Can I Still Drive After a DWI Arrest in Texas?
If you have been arrested for driving while intoxicated (DWI) in Texas, your driver’s license will automatically be suspended, whether you fail a post-arrest chemical test or refuse to take the test. Failing the breath or blood test will result in a 90-day administrative license revocation (ALR) period, while license suspension for refusing the chemical test will last for up to 180 days.
Without your driving privileges, you have the alter the way you travel to work, school, or important appointments. You run the risk of being constantly being late or absent, which can result in adverse actions such as termination, suspension, or expulsion.
Fortunately, you have the right to obtain a “occupational license” in Texas, so long as you haven’t received one in the last ten (10) years. This restricted license allows you to commute to and from your job or classes, as well as drive to carry out important household tasks, such as grocery shopping, generally for up to one (1) year.
You can request an occupational license through your local or county court. If the court finds cause to grant you such a license, an order will be issued, so you can take it to the Texas Department of Public Safety for license issuance.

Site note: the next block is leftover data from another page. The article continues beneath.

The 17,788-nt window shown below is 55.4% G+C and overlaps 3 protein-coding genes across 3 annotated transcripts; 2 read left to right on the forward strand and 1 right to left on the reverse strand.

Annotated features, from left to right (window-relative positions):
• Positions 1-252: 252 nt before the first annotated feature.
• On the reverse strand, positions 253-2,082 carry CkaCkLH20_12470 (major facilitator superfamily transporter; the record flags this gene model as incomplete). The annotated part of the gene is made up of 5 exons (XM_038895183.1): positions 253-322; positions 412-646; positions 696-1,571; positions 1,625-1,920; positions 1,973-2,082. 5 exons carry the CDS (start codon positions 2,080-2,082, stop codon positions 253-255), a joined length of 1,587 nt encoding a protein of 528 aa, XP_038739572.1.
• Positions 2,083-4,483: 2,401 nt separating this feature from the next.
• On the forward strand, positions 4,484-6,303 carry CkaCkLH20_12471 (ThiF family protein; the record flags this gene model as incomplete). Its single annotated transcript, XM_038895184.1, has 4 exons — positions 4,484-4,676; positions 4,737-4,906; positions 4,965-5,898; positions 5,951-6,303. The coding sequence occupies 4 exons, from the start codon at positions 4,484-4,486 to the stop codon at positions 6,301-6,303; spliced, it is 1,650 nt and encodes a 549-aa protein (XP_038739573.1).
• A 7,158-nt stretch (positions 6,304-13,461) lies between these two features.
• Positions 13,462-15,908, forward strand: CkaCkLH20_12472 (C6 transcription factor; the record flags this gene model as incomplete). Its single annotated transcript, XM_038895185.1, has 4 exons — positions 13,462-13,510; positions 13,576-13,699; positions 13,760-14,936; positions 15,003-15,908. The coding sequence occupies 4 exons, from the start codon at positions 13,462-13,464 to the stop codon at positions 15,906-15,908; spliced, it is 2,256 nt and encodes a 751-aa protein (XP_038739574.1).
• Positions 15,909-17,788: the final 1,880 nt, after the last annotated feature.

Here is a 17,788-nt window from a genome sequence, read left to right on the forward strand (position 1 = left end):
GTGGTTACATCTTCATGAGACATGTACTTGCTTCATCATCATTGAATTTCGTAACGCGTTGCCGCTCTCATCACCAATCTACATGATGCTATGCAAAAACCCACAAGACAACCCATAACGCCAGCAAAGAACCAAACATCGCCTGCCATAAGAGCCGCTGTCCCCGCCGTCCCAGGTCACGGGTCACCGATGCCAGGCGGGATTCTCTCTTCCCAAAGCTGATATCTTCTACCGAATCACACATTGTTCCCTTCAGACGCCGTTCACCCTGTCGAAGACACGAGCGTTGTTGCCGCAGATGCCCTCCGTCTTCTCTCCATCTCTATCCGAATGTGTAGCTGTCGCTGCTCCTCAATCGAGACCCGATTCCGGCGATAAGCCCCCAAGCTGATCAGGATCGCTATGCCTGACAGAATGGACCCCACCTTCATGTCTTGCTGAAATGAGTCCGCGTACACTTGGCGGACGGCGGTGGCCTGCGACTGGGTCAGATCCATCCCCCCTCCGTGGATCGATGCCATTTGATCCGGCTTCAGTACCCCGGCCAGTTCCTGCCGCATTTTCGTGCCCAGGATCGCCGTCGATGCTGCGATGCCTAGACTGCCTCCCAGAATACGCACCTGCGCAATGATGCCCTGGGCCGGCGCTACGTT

The following are the documents you need to submit to the DPS in order to obtain an occupational license in Texas:
- A certified copy of the petition
- A signed and stamped court order
- An SR-22 from your insurer
- A check or money order for any owed reinstatement fees
- An occupational license fee
- Proof of your need to obtain an occupational license for work, school, or household purposes
Additionally, a judge may also include certain restrictions, such as installation of an interlock ignition device (IID), attendance at an alcohol or drug counseling program, community service, as well as limits on where you can drive and how long can you drive.